Here's the "very big picture" of theater economics: First, the history of the last 70 years is the history of The US mistaking the post-war moment for "normal." In 1950, the rest of the world was digging out of rubble. The US wasn't touched by the war and was thus -- in a way that we've never seen in human history -- a hyper-power. From an industrial, economic and military standpoint, we were unique. As a nation, we tragically decided to call that moment "normal," and for seventy years, this Disneyland version of normal has slowly disappeared. It has disappeared because the rest of the world has industrialized and modernized and become competitive with everything we do. Instead of seeing this as something the rest of the world was doing, the American answer for more than half a century has been to turn inward and blame each other. What are "we" doing wrong? Is it the Democrat's fault? The Republicans? Who can _really_ make America great again? The answer to that is nobody -- not the Democrats and not the Republicans and not Bernie Sanders. No one can re-create what was the strangest moment in economic history and if someone tells you they can, they're either wrong or lying so that you will vote for them. What we _can_ do is understand that we're in a new place and move forward. We can understand that the whole world economy grew up and that we aren't the only contributors to it anymore. Seven billion dollars of new value is added to the global economy every single day. New farms. New small businesses. New gadgets and consumer goods. Yes, this new money ends up disproportionately in the hands of the rich, but this isn't a conspiracy. This is the fact that it "takes money to make money" and the vast growth of the global economy was (and is) funded by investment from the first world. All of which has _already happened_. The horse has left the barn. Raise income taxes? Won't matter -- asset inequity is the real issue, and income taxes just limit social mobility. Asset taxes? Good luck with that one -- that's a level of political juice no one can imagine. What does all this have to do with theater. EVERYTHING. We have a theater industry that is still acting like it's 1955. We ignore the reality of money, wealth, economics, and the re-emergence of a global economy. We fiercely cling to what "should" be, as opposed to the undeniable reality of what "is." And in our ideological purity, local theater dies out. Even Hamilton sputters along with half of the profits going to scalpers who contribute nothing to the production. All because we believe things "should" be different. If we want to make things different, that's going to take hard work and an ability to face the truth. There are some battles we can win. Some we can't. We need imagination, hope, creativity and passion -- all of which theater can contribute, if we take it seriously.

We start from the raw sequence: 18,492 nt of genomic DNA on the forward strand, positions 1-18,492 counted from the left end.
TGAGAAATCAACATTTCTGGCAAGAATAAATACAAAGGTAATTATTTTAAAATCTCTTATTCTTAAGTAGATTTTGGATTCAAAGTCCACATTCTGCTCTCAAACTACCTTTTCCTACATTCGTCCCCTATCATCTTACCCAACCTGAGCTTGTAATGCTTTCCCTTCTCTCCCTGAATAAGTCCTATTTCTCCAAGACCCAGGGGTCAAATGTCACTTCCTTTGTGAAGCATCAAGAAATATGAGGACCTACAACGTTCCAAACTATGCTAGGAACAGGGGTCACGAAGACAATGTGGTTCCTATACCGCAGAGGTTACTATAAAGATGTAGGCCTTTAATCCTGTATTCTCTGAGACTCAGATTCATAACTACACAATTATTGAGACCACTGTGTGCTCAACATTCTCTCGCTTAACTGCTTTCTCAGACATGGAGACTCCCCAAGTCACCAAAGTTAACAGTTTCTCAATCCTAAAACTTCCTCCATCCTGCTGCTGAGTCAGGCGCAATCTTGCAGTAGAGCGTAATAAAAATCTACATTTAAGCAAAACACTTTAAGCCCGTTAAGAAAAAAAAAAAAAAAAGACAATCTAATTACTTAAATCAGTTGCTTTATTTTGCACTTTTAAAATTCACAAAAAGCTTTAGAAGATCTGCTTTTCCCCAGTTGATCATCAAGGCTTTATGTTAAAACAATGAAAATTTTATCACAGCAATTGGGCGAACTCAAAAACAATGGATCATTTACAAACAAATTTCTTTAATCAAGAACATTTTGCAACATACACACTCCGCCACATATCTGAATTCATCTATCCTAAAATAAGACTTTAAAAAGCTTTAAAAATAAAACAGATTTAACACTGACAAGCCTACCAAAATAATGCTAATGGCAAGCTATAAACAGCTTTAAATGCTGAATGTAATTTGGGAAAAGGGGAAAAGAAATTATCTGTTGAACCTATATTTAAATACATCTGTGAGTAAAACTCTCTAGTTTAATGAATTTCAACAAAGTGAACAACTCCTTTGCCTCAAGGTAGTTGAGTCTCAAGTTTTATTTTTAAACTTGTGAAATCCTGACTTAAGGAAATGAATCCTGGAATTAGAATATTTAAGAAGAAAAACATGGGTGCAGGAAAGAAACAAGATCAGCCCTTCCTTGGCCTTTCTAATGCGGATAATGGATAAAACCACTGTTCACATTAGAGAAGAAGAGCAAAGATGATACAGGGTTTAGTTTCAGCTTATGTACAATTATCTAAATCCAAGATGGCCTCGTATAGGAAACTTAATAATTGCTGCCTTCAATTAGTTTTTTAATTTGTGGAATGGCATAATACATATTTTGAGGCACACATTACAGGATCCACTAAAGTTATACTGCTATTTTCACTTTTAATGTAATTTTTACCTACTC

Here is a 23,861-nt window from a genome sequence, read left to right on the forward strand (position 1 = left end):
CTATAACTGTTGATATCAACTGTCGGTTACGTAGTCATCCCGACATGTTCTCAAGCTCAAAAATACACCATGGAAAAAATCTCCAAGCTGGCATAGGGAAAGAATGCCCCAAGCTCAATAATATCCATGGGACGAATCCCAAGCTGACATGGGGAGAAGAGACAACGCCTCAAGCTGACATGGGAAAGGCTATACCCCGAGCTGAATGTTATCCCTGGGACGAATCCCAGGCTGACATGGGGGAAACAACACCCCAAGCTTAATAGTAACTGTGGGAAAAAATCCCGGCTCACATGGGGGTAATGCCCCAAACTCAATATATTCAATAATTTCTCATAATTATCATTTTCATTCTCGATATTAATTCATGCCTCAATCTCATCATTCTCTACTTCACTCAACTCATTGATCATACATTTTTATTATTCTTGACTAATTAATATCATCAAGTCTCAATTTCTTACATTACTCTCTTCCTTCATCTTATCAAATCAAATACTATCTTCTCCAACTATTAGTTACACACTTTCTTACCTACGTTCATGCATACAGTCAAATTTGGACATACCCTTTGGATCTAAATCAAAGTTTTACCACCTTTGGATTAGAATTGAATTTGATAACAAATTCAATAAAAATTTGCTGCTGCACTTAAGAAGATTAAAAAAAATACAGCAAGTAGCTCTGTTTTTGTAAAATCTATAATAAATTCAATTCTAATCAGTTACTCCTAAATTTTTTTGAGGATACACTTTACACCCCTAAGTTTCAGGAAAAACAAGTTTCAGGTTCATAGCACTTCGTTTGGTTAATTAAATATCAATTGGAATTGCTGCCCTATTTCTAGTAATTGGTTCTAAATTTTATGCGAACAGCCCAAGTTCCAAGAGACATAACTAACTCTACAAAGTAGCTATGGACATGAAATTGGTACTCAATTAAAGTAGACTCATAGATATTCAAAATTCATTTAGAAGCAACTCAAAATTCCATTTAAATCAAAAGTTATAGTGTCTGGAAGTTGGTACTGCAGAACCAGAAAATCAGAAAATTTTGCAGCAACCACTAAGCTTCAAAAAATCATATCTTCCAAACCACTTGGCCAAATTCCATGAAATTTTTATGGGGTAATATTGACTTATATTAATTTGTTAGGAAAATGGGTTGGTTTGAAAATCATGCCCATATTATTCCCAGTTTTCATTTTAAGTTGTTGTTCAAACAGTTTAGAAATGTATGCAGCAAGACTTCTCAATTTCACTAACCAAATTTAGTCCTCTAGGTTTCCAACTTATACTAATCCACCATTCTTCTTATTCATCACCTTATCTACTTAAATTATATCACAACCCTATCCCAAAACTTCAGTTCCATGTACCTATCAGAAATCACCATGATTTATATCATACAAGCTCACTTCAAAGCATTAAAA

The Economics of Airline Class

This is long and probably more detailed than most folks would need, but is a fascinating and data-based exploration of how pricing evolved and works in the airline industry. As a pilot friend of mine used to say, the money airlines make from coach doesn't even pay for the gas and maintenance. That's changed with things like baggage fees and all the other "add ons." In theater, all we have are coach seats. All we have are coach productions. We have no dynamic pricing based on scarcity (our shows "sell out," or they don't), and we have an active secondary market which sucks away profits further. It is no mystery why theater is going away. You'd be hard-pressed to design a more challenging business model.

Check out Squarespace: 10% off code: Wendover Support Wendover Productions on Patreon:

Luxury boxes contribute 20% of stadium revenue (and are easily the most reliable sources of profit -- the amount of reve...
Luxury Suites Rule Revenue

Luxury boxes contribute 20% of stadium revenue (and are easily the most reliable sources of profit -- the amount of revenue the stadium gets to keep after it pays all its expenses). If you did away with them (or if you didn't have them), the stadium would go out of business (or the team would move, which is the same thing). We can get mad at this as injustice or see it for what it is: the money gained by luxury suites allows the stadium to exist and we benefit from that because we get to watch our favorite sports live and in-person. Very significant analog for any live entertainment production.

Across the NFL and MLB, team owners know wealthy individuals and big corporations are willing to pay big bucks for a private box. It's an unbeatable formula.


Los Angeles, CA